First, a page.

Of course, not everyone’s journey is the same, and people come out for their own personal reasons.  But, if someone comes out to you, treat them with grace and dignity.  They aren’t flaunting their sexuality.  They are fragile. They are trusting you with their very lives and hearts.  So love them…

Because love matters.

One of these things is not like the other…

Disclaimer:  I got permission to share what is in this post.

I was awakened by the telephone ringing.  I opened one eye and looked at the clock.  4am.  I knew who it is was, or so I thought.  There was only one person that would be calling me in the middle of the night…my sister.  I picked up the phone and said hello dreading what I was going to hear from the other end.  I had been here many times before.  A male voice asked if I was Lesa Schepers.  My heart quickened as it was not who I expected.  “Mrs. Schepers, I’m officer ____ and I am here with your sister.  We need you to come to your parent’s house.”

The police officer explained that my sister called 911 and was threatening to take her life.  He said that she was drunk.  They confiscated all of the alcohol that was in the house and told me that I needed to come get her.  It was New Year’s Eve a year after my mom died and my dad wasn’t home.  I told them I was on my way.  I hung up the phone and explained to my husband what was going on.  He was not happy that I would be traveling an hour in the middle of the night…especially a night that there was a high incidence of drunk driving.  At the time, I didn’t realize I could say no to the officer.  I thought I had to go.  So I left my two babies, aged 4 and almost 3, my angry husband, and I drove to my parent’s house.

To say that my sister was drunk was an understatement.  When the police officers left her (they did not wait for me to get there), she proceeded to drink all of the cough medicine that was in the house.  I got there at 5:30am and after chatting with her for about an hour I decided that I would try to get her into rehab.  I brought her to my house where I could do some research with her insurance company and they found a place near my house.  It was approaching evening by the time we got there and she had not completely sobered up yet.

We walked into the facility and they took her into a room to chat with her and go over her insurance.  I was sitting in the lobby when suddenly a very angry young woman (a resident at the rehab) came up to the Christmas tree, knocked it over, and stomped on every glass ornament that was on the tree breaking them.  She was upset that she wasn’t going home for a visit that she felt she should be allowed to do.  I sat there contemplating if I was doing the right thing.  I felt guilty…wondering if my mom would agree with me pushing my sister to do this.  I had always been my sister’s protector and this place didn’t seem very safe so far.  Someone from the office came out and escorted me to another room so that they could clean up the mess.  In that room, residents were sneaking back into the facility through the window. Needless to say, it was quite the adventure.  I was definitely rethinking this particular place for my sister.  Turns out her insurance wouldn’t pay for the stay after all and I left bringing her with me.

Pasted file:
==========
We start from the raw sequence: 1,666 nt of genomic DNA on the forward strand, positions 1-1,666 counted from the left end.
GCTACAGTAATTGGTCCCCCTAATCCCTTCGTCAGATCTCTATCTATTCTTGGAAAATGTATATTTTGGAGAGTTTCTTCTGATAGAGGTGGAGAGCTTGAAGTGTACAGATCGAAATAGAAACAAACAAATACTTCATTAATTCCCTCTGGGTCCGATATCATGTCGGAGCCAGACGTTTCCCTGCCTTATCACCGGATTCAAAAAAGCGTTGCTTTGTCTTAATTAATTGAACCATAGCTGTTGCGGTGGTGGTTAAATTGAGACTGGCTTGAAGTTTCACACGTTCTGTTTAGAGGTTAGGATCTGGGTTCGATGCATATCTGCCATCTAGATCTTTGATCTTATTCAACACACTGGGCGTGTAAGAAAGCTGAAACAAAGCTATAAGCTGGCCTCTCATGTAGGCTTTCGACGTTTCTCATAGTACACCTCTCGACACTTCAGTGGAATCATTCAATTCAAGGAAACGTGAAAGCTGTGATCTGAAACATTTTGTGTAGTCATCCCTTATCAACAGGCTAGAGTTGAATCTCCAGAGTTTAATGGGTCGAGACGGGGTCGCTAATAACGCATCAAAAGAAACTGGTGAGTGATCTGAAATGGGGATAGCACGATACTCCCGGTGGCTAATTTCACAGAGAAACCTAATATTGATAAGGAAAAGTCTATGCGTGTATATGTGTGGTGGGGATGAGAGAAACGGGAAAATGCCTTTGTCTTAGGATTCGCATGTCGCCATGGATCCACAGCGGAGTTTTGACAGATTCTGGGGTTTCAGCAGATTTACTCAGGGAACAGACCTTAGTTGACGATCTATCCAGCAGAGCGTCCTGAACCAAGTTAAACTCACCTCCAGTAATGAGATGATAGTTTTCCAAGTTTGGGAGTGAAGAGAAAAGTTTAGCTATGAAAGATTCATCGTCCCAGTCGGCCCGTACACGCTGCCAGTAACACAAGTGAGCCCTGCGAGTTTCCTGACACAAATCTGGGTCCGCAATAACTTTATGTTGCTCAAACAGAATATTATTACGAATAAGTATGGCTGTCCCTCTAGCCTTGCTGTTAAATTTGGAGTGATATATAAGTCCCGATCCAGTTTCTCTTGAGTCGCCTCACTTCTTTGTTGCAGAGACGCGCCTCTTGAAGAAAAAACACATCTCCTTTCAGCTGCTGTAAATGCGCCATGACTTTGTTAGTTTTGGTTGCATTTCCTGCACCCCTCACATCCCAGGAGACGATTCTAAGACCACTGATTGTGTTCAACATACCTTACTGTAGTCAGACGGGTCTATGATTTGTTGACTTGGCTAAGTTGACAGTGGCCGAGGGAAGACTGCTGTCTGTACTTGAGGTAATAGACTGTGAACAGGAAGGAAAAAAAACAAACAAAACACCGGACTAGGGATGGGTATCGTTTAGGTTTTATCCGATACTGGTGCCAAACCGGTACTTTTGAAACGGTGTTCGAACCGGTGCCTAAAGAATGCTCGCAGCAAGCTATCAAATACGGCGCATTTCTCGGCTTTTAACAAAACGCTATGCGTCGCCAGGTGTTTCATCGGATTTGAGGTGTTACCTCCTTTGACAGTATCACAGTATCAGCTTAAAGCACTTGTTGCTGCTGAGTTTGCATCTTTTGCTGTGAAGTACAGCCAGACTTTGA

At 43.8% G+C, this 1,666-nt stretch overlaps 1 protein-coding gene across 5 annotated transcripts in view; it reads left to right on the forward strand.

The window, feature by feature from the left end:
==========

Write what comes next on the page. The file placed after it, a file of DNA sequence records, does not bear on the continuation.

I would like to say that things got better after that, but sadly they got much worse.

So why do I bring this up?  I’ve heard it mentioned many times from Christians that they believe being gay is like being an alcoholic.  I don’t quite understand that logic.  Alcoholism is a disease.  A person’s sexuality is not a disease.  A person can choose to take a drink, but a gay person can’t choose their sexuality.  Not like the otherAlcoholism destroys lives.  I’ve seen it first hand.  I’ve shared this story because I have been in the trenches of addiction with someone.  It is ugly and it ravages lives.  It makes the person addicted very selfish.  Their alcoholism can also be destructive to their family and any one who loves them.  A person who is an alcoholic eventually learns that the alcohol is their enemy.  If they take the steps to stop drinking, their lives change for the better.  They are able to bear fruit.   Asking someone who is gay to give up their sexuality does the opposite of what happens when an alcoholic stops drinking. It causes them to hate their sexuality and since sexuality is a part of who they are…they end up hating themselves.  This often causes depression and unfortunately thoughts of suicide for many.  It’s a very different picture from a recovering alcoholic.  I guess some would argue that a gay person accepting their sexuality and acting on it causes destruction in their lives, but that is a conversation for another time (smile).

Note:  I am happy to say that today my sister has been sober for 11 years.  She made the decision to get clean 7 years after our New Year’s Eve adventure. She has shared her story and helped to change many people’s lives over the years.  I am very proud of her.  She is one of the strongest and most resilient people I know.

Remember to love each other…because love matters.